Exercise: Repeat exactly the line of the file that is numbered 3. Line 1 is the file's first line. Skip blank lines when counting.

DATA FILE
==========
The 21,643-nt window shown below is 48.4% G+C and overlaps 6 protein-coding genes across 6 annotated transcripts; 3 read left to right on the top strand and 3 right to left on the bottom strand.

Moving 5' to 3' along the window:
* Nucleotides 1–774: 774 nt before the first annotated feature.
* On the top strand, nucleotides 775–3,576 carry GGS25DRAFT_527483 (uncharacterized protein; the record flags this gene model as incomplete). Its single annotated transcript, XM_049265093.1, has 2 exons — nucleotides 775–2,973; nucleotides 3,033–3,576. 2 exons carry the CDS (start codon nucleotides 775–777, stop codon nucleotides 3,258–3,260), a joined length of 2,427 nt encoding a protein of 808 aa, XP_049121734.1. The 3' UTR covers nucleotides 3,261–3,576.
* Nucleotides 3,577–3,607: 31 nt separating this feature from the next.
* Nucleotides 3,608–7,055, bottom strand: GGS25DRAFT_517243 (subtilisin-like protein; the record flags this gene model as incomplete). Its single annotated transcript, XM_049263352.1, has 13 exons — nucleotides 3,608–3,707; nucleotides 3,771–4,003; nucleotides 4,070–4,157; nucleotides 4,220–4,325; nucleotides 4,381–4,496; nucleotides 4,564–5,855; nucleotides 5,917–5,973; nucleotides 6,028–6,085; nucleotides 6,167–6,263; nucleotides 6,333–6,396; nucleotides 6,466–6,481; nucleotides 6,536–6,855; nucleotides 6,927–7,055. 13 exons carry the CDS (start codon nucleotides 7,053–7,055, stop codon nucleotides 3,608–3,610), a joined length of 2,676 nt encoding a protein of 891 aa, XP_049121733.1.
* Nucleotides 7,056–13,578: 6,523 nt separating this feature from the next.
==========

* Nucleotides 1–774: 774 nt before the first annotated feature.